It's important to know your family medical history. Knowing if there is heart disease, diabetes, cancer or other illnesses in your family can help determine your own path to battle risks in the family. This desire was a part of the reason that John Uhl from Sioux City paid a visit to St. Patrick's Cemetery in Danbury. His brother, Dan has been working on the genealogy of the family partly to determine any medical issues in the Uhl family. While Dan was unable to make the trip, John did on a beautiful Monday. Was he expecting to find medical answers in a cemetery? No. But their search had led them to discover the death of 5 great aunts and uncles who died long before they were even aunts and uncles. These five were between the ages of 8 months and 12 years when they passed away. John was in Danbury to find these ancestors.
    John had contacted Mary Ann and Marshall Sohm to help with his search. The keepers of the cemetery records, they would know approximately where the five children were buried. Indeed, they did know. With no markers, the records only gave them approximate location.
    Enter Matt Turner.
    Turner, vice president of GeoModel in Leesburg, VA, was hired by Uhl to use a ground penetrating radar (GPR) to determine where the five caskets were buried and to outline them. GeoModel uses GPR to detect a number of features that help identify a grave including the coffin or casket (wood, metal, lead lined, etc) or vault; disturbed ground structure and excavation features; and movement or voids caused by collapse of the coffin or casket. Using the modern technology, Turner took no time to find the 5 family members and to pinpoint the caskets. When he finished, 5 graves marked with flags made a line in an open area of the cemetery. Uhl had found his great uncles and great aunts, Leota, Rosa, Irene, Julius, and Antone. The children were 5 of the 9 born to John's great great grandparents, Martin and Rosa (Blankenhorn) Uhl. These five children died between 1889 and 1900. The oldest to die, Julius was 12 years old and one of a set of triplets. He died in 1900 of Juvenile Arthritis which would be painful to suffer even now with modern day medicine; imagine how painful it would have been when pain intervention was not in existence. One of the other triplets died very young, but the third, Alois survived and lived into his 90s. The family had moved to Climbing Hill and then the Morningside area in Sioux City after the death of the fifth child.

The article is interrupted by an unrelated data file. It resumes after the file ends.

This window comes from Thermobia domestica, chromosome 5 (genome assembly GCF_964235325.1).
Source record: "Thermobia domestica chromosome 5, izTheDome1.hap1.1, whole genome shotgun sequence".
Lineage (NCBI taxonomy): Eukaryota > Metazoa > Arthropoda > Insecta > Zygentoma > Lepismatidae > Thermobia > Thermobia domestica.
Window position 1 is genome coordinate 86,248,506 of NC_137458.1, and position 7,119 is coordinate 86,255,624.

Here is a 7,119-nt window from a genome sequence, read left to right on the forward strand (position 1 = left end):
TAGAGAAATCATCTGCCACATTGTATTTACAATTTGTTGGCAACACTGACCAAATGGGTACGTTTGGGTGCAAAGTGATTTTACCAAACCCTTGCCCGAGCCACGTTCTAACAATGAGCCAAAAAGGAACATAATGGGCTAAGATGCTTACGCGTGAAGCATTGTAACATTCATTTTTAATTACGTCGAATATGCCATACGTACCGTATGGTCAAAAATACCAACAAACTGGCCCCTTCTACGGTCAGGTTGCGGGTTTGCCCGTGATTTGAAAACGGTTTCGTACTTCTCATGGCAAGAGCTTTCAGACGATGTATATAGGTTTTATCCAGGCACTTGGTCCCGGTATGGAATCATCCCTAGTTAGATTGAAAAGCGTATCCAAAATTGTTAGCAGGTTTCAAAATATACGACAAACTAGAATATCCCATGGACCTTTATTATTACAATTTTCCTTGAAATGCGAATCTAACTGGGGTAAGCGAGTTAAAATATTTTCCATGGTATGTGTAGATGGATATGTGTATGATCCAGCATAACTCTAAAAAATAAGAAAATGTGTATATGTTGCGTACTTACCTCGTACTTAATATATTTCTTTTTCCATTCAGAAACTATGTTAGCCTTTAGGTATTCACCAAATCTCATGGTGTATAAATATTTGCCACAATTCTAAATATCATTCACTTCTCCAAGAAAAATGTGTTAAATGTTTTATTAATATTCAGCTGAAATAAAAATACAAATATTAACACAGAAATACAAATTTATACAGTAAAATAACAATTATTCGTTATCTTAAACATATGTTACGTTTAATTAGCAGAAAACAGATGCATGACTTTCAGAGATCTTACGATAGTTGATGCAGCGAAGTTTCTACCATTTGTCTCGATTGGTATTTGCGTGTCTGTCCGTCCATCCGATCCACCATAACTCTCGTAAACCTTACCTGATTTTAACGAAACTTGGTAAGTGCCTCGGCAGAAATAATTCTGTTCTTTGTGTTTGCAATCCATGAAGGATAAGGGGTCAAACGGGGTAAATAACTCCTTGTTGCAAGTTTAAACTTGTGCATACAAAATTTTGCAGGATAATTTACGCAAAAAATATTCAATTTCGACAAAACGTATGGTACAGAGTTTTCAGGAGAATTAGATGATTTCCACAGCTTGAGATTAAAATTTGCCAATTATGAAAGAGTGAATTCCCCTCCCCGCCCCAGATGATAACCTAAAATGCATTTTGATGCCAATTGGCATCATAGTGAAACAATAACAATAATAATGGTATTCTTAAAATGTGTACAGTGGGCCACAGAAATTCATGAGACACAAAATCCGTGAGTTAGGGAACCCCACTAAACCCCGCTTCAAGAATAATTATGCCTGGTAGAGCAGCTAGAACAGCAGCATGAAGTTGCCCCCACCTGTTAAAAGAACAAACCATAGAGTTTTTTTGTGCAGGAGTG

With the graves identified, Marshall Sohm stepped to the graves with dowsing rods, a much older technology. Marshall has used these rods not only to find water on his farm, but to help people find answers about loved ones. He walked slowly past the graves until the rods crossed - an indication that he was standing by a female. He asked if the deceased was Lizzy. The rods didn't move, indicating it wasn't. He then asked if she was Irene. Immediately the rods crossed, signifying that she was indeed Irene. One of the five had been identified.